The SmartAsset study puts Houston in fifth place for the number of Asian-owned businesses (nearly 19,900) and in fourth place for the share of Asian-owned businesses (almost 17.9 percent) among all businesses. Furthermore, Houston ranks 14th for the increase (nearly 9.6 percent) in the number of Asian-owned businesses from 2017 to 2019.

Leading the SmartAsset list is the San Francisco metro area, followed by Dallas-Fort Worth. Austin comes in at No. 11 and San Antonio at No. 14.

The largest minority-owned business in the Houston area, as ranked by annual revenue, is Asian-owned private equity firm ZT Corporate.

Founded in 1997 by Chairman and CEO Taseer Badar, who was born in Pakistan, ZT Corporate is valued at more than $1 billion. ZT Corporate generates more than $900 million in annual revenue, according to the company, and employs over 3,000 people.

“As we look ahead, the vision for ZT Corporate is limitless. Our team will continue pushing boundaries and finding the bright spots in the economy that produce consistent financial gains for our investors,” Badar says in a news release marking his company’s 25th anniversary.

ZT Corporate’s flagship businesses are:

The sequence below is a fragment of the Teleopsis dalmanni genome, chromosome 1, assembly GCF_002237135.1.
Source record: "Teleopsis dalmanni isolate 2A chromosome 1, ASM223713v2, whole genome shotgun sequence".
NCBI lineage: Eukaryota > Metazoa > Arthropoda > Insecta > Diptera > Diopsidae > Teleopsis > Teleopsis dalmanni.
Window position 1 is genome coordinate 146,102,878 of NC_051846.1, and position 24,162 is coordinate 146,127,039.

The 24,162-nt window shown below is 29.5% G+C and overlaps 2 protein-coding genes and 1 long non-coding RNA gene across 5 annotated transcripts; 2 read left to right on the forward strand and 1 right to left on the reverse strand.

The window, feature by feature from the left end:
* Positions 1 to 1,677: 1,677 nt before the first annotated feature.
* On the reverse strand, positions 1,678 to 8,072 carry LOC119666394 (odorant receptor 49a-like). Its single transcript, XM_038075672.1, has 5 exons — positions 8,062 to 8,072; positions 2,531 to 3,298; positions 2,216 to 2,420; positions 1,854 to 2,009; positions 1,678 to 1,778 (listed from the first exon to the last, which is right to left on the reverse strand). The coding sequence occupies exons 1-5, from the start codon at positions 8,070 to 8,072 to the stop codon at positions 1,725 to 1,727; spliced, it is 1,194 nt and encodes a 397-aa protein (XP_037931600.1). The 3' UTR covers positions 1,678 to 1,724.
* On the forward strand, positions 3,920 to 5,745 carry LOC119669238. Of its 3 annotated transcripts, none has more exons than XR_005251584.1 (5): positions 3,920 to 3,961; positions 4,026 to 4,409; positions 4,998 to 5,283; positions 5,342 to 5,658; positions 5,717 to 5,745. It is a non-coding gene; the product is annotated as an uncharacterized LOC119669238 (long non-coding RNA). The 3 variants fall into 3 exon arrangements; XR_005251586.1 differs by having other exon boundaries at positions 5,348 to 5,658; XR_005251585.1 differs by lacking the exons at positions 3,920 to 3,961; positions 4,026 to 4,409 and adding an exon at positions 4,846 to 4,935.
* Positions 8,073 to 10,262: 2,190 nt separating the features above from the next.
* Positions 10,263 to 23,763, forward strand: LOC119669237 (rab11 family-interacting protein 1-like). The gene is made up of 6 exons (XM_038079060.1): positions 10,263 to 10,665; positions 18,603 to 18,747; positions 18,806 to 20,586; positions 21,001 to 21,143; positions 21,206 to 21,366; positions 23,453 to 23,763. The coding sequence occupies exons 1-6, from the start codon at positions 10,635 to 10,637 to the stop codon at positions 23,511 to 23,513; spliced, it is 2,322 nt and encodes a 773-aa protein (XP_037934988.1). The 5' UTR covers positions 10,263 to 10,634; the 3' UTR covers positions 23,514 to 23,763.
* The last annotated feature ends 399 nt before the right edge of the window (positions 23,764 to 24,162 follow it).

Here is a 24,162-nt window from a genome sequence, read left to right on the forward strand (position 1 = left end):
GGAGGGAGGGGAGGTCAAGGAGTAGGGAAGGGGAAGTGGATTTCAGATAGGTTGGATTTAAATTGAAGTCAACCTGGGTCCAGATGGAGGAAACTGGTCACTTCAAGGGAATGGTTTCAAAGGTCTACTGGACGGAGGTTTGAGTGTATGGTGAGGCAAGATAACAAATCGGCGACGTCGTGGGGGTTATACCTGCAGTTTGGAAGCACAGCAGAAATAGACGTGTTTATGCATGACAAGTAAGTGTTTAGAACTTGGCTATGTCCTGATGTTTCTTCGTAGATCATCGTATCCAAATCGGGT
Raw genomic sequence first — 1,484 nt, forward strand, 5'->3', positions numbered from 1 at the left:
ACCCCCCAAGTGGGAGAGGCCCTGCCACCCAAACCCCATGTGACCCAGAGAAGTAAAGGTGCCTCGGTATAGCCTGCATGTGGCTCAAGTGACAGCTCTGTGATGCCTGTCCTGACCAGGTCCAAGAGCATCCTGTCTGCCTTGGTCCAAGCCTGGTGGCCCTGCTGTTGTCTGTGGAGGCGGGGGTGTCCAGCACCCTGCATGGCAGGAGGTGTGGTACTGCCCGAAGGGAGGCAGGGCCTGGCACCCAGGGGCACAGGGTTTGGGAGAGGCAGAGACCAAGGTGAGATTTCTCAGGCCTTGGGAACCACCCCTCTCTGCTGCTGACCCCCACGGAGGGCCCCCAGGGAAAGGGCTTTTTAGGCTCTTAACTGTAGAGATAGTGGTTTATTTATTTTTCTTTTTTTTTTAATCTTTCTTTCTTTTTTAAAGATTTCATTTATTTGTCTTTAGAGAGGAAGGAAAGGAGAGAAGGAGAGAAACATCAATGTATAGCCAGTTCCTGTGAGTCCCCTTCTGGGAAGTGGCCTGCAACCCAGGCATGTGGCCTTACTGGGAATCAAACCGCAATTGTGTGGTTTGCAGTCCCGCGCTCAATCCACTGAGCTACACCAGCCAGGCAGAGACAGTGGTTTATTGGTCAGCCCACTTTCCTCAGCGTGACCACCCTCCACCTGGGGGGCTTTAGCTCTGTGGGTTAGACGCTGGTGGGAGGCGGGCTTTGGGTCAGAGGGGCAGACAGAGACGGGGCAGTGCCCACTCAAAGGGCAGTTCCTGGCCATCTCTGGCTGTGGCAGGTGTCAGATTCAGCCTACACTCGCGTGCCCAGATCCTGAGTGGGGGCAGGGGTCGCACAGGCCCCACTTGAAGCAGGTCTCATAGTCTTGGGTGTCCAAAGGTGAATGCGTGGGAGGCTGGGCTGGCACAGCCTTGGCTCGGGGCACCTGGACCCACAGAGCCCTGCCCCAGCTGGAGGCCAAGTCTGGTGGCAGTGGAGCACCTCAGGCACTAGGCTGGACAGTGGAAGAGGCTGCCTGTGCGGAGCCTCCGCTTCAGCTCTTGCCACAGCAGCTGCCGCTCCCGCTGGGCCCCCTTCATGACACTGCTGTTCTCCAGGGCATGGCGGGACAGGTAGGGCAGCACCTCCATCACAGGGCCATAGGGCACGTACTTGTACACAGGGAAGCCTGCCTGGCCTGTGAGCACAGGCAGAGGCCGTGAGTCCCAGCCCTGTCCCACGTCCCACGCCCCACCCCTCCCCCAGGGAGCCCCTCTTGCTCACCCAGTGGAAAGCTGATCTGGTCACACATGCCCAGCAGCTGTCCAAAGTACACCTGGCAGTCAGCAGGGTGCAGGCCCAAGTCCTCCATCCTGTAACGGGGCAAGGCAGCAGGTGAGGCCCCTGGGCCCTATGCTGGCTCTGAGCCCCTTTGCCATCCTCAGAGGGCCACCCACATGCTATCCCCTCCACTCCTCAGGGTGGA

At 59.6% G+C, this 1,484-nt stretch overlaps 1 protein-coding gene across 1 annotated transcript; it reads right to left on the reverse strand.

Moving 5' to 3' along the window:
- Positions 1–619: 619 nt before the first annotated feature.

• Altus Community Healthcare, a provider of health care services.
  • ZT Financial Services, a wealth management firm.
  • ZT Motors, which owns and operates auto dealerships. Last year, ZT Motors bought three Ron Carter dealerships in the Houston area.

“ZT Corporate is a vital asset to our citizens as a longtime local employer,” Houston Mayor Sylvester Turner says, “and has positively affected many lives through their health care organizations and philanthropic efforts.”

Galveston is a great place to start a small business. Photo courtesy of Galveston Island Visitors & Convention Bureau

Houston's coastal neighbor named No. 2 in Texas for small business

shore enough

Given the multi-tiered economy of Houston and population explosion in Austin, it might be easy to consider these two cities and counties the tops in Texas for small business. However, a new report lists a somewhat surprising county as second overall for small and growing companies.

Personal finance website Smart Asset ranks Galveston County the No. 2 place in Texas for small business owners. Nationally, Galveston County lands at an impressive No. 5.

Little wonder, given the tourism power Galveston County generates. Consider that visitors to Galveston Island spent $883 million in 2019, which generated $1.2 billion in total business sales, including indirect and induced impacts, according to a report on the county's economic impact.